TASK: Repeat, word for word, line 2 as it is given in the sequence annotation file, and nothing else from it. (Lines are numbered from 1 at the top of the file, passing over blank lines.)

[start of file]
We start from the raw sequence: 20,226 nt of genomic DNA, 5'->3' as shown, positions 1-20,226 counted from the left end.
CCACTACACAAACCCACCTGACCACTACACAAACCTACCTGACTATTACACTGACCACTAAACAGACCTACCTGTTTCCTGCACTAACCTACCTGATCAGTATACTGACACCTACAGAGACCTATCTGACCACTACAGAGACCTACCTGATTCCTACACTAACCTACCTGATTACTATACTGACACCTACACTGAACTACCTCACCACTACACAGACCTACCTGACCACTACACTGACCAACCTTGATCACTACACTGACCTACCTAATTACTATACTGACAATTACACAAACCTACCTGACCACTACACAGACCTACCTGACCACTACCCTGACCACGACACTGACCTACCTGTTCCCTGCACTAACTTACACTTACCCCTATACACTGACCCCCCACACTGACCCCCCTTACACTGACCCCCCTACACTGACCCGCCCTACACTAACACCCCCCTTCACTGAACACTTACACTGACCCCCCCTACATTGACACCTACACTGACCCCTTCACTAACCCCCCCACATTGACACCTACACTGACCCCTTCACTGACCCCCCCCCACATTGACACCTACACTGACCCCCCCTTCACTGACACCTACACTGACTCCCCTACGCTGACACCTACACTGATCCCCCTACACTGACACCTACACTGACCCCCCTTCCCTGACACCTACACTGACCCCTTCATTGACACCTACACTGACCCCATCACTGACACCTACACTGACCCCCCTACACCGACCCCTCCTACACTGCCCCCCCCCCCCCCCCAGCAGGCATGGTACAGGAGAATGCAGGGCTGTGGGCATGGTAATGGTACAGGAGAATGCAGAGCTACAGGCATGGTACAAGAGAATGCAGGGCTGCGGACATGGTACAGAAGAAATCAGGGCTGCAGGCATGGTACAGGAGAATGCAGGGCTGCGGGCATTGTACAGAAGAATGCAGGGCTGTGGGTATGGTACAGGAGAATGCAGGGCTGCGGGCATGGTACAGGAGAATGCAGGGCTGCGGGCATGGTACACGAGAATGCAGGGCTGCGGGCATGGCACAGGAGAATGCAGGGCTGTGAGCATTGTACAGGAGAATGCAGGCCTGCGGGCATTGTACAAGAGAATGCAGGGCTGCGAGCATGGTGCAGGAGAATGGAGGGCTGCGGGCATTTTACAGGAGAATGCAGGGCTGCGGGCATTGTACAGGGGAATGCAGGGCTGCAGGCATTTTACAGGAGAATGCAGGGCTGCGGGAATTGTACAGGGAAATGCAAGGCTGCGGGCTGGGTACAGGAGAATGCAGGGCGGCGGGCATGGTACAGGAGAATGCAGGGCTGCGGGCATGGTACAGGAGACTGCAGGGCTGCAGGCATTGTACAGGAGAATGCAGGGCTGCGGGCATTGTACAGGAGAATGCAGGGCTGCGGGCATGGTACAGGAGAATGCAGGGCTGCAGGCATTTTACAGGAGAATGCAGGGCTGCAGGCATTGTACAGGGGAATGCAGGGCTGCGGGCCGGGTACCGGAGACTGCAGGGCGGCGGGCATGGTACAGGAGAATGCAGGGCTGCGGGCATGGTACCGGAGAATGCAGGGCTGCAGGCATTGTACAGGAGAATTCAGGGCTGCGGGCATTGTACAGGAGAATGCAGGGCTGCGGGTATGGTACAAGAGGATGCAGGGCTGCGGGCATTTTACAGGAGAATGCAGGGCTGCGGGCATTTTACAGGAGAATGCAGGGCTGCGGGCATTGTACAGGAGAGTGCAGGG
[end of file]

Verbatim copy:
CCACTACACAAACCCACCTGACCACTACACAAACCTACCTGACTATTACACTGACCACTAAACAGACCTACCTGTTTCCTGCACTAACCTACCTGATCAGTATACTGACACCTACAGAGACCTATCTGACCACTACAGAGACCTACCTGATTCCTACACTAACCTACCTGATTACTATACTGACACCTACACTGAACTACCTCACCACTACACAGACCTACCTGACCACTACACTGACCAACCTTGATCACTACACTGACCTACCTAATTACTATACTGACAATTACACAAACCTACCTGACCACTACACAGACCTACCTGACCACTACCCTGACCACGACACTGACCTACCTGTTCCCTGCACTAACTTACACTTACCCCTATACACTGACCCCCCACACTGACCCCCCTTACACTGACCCCCCTACACTGACCCGCCCTACACTAACACCCCCCTTCACTGAACACTTACACTGACCCCCCCTACATTGACACCTACACTGACCCCTTCACTAACCCCCCCACATTGACACCTACACTGACCCCTTCACTGACCCCCCCCCACATTGACACCTACACTGACCCCCCCTTCACTGACACCTACACTGACTCCCCTACGCTGACACCTACACTGATCCCCCTACACTGACACCTACACTGACCCCCCTTCCCTGACACCTACACTGACCCCTTCATTGACACCTACACTGACCCCATCACTGACACCTACACTGACCCCCCTACACCGACCCCTCCTACACTGCCCCCCCCCCCCCCCCAGCAGGCATGGTACAGGAGAATGCAGGGCTGTGGGCATGGTAATGGTACAGGAGAATGCAGAGCTACAGGCATGGTACAAGAGAATGCAGGGCTGCGGACATGGTACAGAAGAAATCAGGGCTGCAGGCATGGTACAGGAGAATGCAGGGCTGCGGGCATTGTACAGAAGAATGCAGGGCTGTGGGTATGGTACAGGAGAATGCAGGGCTGCGGGCATGGTACAGGAGAATGCAGGGCTGCGGGCATGGTACACGAGAATGCAGGGCTGCGGGCATGGCACAGGAGAATGCAGGGCTGTGAGCATTGTACAGGAGAATGCAGGCCTGCGGGCATTGTACAAGAGAATGCAGGGCTGCGAGCATGGTGCAGGAGAATGGAGGGCTGCGGGCATTTTACAGGAGAATGCAGGGCTGCGGGCATTGTACAGGGGAATGCAGGGCTGCAGGCATTTTACAGGAGAATGCAGGGCTGCGGGAATTGTACAGGGAAATGCAAGGCTGCGGGCTGGGTACAGGAGAATGCAGGGCGGCGGGCATGGTACAGGAGAATGCAGGGCTGCGGGCATGGTACAGGAGACTGCAGGGCTGCAGGCATTGTACAGGAGAATGCAGGGCTGCGGGCATTGTACAGGAGAATGCAGGGCTGCGGGCATGGTACAGGAGAATGCAGGGCTGCAGGCATTTTACAGGAGAATGCAGGGCTGCAGGCATTGTACAGGGGAATGCAGGGCTGCGGGCCGGGTACCGGAGACTGCAGGGCGGCGGGCATGGTACAGGAGAATGCAGGGCTGCGGGCATGGTACCGGAGAATGCAGGGCTGCAGGCATTGTACAGGAGAATTCAGGGCTGCGGGCATTGTACAGGAGAATGCAGGGCTGCGGGTATGGTACAAGAGGATGCAGGGCTGCGGGCATTTTACAGGAGAATGCAGGGCTGCGGGCATTTTACAGGAGAATGCAGGGCTGCGGGCATTGTACAGGAGAGTGCAGGG